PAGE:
of Ireland although it is il-
legal even there, differed from
the "provisional" IRA of North-
ern Ireland.
These two IRA factions a n -
nounced over the weekend they
were "together" in the battle
against the Protestant-dominat-
ed, British-backed government
in Belfast. But their subsequent

announcements raised a big
question mark about that to-
getherness.
The "provisionals" issued a
statement of plans for a "rebel"
government in Ulster, with
Parliament and Cabinet mem-
bers to function underground
until power could be seized.
They said their "minister" f or
this ambitious program would
meet the world press to outline
the program in two weeks' time-
The so-called "official" IRA in
Dublin said nothing,
The provisionals made t h e i r
announcement at a meeting at-
tended by Joe Cahill, the man at
the center of last week's n e w s
conference which defied the in-
telligence services of both t he
Belfast government and t h e
12,000-man British occupation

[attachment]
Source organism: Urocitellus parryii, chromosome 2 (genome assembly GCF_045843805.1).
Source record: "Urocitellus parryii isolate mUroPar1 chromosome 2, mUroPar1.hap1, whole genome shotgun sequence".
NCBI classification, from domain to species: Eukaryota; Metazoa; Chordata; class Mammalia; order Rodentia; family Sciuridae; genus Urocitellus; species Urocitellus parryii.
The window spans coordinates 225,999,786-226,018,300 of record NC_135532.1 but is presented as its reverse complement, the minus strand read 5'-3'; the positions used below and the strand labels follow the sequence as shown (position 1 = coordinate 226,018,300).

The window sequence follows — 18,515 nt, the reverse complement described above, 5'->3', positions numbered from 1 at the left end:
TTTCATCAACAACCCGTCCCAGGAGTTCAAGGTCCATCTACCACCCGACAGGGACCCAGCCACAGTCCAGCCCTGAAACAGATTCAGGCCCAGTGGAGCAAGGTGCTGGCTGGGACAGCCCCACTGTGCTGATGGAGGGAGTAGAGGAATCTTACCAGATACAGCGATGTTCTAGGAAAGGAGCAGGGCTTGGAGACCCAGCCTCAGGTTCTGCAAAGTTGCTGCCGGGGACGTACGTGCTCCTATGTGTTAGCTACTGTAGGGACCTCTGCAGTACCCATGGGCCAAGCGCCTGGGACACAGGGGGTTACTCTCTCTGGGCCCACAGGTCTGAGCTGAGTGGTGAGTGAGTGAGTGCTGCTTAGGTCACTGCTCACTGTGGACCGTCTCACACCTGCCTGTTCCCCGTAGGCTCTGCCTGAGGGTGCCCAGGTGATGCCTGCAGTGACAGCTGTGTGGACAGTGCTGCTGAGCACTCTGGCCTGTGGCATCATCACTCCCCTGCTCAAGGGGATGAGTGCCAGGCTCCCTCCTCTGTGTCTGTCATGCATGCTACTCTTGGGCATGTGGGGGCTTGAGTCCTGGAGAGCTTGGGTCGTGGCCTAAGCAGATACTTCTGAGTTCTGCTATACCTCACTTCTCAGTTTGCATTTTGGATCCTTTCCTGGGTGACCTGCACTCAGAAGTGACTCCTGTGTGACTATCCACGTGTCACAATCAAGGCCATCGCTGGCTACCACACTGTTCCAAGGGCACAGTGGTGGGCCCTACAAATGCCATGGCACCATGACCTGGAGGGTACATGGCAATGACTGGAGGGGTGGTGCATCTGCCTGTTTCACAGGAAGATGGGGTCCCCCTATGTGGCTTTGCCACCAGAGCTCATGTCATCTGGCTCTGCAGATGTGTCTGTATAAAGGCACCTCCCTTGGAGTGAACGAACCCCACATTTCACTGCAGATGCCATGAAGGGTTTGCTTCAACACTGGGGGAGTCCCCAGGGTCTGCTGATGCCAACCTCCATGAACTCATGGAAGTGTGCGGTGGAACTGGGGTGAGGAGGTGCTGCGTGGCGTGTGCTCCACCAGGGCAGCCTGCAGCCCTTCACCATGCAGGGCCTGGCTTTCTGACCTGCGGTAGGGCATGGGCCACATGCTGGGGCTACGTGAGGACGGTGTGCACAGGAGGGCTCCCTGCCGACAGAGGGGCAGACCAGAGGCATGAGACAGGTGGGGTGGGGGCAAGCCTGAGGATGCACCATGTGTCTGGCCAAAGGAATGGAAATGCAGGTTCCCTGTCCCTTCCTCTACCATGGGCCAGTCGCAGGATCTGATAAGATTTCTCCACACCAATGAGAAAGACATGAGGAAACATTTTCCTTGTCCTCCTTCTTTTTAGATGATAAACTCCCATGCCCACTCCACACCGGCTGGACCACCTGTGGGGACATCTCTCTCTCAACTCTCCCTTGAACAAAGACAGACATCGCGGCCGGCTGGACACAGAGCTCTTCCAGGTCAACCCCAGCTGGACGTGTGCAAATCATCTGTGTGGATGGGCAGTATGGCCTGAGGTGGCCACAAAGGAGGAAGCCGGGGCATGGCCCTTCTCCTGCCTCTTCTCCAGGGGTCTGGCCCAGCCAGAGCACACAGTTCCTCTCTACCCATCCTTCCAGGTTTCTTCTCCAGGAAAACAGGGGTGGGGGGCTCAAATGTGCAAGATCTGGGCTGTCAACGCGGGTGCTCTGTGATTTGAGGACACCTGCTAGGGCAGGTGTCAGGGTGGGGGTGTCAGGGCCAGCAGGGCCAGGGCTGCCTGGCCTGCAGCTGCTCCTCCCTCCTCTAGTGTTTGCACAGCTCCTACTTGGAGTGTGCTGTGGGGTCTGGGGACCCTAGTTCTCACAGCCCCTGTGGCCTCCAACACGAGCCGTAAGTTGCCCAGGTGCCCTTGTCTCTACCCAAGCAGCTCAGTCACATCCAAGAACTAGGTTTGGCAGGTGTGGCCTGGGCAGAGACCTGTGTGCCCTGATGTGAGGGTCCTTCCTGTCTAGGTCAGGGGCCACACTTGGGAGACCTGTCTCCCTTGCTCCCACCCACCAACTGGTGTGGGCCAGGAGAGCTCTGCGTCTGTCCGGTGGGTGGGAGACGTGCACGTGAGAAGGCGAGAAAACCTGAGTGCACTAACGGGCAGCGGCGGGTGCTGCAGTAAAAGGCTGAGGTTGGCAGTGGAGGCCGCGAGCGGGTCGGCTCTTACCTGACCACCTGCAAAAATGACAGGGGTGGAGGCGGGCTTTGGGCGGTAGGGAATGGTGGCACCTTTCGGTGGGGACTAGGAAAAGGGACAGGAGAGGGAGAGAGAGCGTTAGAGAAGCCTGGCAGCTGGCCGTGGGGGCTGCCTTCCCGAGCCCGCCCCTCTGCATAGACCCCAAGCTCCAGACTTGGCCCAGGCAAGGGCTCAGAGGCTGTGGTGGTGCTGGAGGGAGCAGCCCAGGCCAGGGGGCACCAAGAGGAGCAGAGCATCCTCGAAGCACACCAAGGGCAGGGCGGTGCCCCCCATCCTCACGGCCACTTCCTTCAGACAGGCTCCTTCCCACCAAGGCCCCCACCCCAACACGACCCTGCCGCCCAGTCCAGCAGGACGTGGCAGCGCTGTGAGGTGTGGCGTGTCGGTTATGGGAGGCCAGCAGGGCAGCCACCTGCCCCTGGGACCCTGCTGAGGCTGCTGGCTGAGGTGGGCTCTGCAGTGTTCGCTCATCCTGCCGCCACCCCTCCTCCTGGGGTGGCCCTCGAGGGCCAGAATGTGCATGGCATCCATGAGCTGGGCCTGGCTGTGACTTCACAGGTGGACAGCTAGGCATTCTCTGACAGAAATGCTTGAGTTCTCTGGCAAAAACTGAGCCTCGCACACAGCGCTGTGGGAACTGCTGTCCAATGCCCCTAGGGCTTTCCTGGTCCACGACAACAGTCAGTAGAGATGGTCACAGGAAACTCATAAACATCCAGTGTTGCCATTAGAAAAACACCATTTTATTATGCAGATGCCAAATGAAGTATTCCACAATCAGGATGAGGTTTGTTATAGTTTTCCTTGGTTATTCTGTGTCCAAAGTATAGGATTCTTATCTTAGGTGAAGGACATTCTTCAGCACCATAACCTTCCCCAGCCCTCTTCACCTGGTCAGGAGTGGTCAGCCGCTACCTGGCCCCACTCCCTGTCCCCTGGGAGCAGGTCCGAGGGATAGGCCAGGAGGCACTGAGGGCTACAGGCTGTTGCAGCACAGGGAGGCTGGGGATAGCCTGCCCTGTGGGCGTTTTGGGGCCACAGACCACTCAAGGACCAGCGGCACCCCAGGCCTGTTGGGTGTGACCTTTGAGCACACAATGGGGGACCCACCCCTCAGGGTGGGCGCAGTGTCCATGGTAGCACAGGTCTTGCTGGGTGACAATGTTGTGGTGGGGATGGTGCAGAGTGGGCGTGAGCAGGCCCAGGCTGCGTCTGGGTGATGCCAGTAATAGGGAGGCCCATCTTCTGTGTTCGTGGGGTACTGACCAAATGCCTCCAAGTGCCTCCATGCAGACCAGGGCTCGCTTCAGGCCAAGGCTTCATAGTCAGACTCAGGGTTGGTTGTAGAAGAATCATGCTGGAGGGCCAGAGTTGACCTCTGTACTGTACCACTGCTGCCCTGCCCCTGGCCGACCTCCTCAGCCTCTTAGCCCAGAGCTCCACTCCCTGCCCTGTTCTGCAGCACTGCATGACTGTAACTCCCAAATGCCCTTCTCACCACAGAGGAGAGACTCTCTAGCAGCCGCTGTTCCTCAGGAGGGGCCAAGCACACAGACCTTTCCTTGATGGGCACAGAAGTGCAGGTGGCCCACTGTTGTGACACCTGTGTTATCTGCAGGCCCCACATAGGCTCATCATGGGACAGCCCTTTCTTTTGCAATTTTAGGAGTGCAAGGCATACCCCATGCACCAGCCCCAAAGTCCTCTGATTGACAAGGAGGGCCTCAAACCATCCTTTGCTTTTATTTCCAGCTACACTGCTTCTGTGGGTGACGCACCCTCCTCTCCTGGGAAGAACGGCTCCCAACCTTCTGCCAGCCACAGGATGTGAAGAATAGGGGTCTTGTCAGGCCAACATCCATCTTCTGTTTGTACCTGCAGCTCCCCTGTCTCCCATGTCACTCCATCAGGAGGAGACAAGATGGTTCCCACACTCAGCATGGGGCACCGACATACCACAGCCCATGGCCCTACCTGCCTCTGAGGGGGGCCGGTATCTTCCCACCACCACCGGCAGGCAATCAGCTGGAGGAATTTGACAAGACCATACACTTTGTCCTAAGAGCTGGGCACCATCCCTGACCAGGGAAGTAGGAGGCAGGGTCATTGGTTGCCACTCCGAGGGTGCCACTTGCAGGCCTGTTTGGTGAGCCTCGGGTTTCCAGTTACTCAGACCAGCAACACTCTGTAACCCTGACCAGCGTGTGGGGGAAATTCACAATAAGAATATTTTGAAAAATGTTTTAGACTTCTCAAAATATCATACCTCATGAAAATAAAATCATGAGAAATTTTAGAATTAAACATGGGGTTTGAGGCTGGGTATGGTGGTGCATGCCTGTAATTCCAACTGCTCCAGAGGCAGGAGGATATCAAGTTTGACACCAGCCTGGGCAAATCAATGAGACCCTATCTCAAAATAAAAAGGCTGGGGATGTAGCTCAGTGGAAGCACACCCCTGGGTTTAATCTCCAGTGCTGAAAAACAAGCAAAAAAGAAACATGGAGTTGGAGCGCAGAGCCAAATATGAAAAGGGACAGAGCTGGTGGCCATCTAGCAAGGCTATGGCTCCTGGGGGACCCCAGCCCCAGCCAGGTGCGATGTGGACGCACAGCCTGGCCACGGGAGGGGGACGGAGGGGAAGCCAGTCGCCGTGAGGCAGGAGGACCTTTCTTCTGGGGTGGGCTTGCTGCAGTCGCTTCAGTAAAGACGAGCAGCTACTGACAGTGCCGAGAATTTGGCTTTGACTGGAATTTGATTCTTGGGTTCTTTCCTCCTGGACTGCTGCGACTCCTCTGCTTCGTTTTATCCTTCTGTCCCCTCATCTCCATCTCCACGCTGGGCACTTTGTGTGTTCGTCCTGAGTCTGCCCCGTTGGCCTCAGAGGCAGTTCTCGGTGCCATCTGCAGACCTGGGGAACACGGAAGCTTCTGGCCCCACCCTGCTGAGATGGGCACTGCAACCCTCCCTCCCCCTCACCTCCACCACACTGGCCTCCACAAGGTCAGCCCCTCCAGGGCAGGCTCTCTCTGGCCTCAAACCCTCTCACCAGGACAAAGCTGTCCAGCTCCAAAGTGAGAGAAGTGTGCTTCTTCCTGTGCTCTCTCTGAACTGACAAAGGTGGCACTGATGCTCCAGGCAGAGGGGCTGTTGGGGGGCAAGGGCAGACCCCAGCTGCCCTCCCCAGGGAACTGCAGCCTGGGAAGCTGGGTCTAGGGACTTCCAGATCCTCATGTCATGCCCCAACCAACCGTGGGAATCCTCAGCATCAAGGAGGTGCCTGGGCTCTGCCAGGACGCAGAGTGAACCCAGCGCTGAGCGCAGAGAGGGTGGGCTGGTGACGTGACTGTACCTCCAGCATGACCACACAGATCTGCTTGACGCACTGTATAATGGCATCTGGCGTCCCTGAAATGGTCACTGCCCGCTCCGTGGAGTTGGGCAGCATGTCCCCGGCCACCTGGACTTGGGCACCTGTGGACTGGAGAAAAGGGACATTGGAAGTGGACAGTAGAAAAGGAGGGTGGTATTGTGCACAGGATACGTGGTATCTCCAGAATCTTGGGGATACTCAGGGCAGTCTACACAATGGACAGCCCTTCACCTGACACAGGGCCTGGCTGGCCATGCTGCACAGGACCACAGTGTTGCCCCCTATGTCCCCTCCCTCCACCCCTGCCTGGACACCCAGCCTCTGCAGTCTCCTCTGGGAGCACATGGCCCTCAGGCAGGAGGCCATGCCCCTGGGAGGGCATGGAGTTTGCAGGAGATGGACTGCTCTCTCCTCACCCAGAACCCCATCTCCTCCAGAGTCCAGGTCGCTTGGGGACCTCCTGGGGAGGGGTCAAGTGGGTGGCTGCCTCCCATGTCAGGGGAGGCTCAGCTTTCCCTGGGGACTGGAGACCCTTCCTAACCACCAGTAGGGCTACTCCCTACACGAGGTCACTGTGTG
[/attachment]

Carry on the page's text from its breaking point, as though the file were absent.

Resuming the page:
army.
Brig. Marston Tickell, chief
of staff of the British in North-
ern Ireland, insisted that 80

IRA officers have been intern-
ed and an even larger number
of volunteers are in the b a g.
Cahill and others in the IRA
scoffed at the claim.
The switch from violence to
sit-down tactics has yet to be
evaluated. As it developed, oth-
er political moves on high level
were generated. Prime minister
Brian Faulkner of Belfast asked
and got a two-day meeting this
week with Prime Minister Ed-
ward Heath in London.
Harold Wilson, former prime
minister and leader of the La-
bor party opposition in London,
demanded that Britain's Parlia-
ment be recalled after the Aug.
30 bank holiday for a two-day
debate on the Irish problem.
Parliamentary sources s a i d
recall is highly probable. The
legislators were not due to re-
turn until a special session in
mid-October to debate Britain's
entry into the Common Market.

SAIGON (A' - U.S. B52
bombers were reported striking
in the southern half of the de-
militarized zone yesterday for
the first time since the halt in
bombing of North Vietnam
nearly three years ago.
The U.S. Command refused
to confirm or deny reports from
reliable sources that the b i g
bombers have been attacking
four North Vietnamese regi-
Plea of not
guwilty made
by Ellsberg
LOS ANGELES 0I1) - Dr. Dan-
iel Ellsberg pleaded innocent
yesterday to charges of illegal
possession of secret documents in
the Pentagon papers case.
U.S. Atty. Robert Meyer told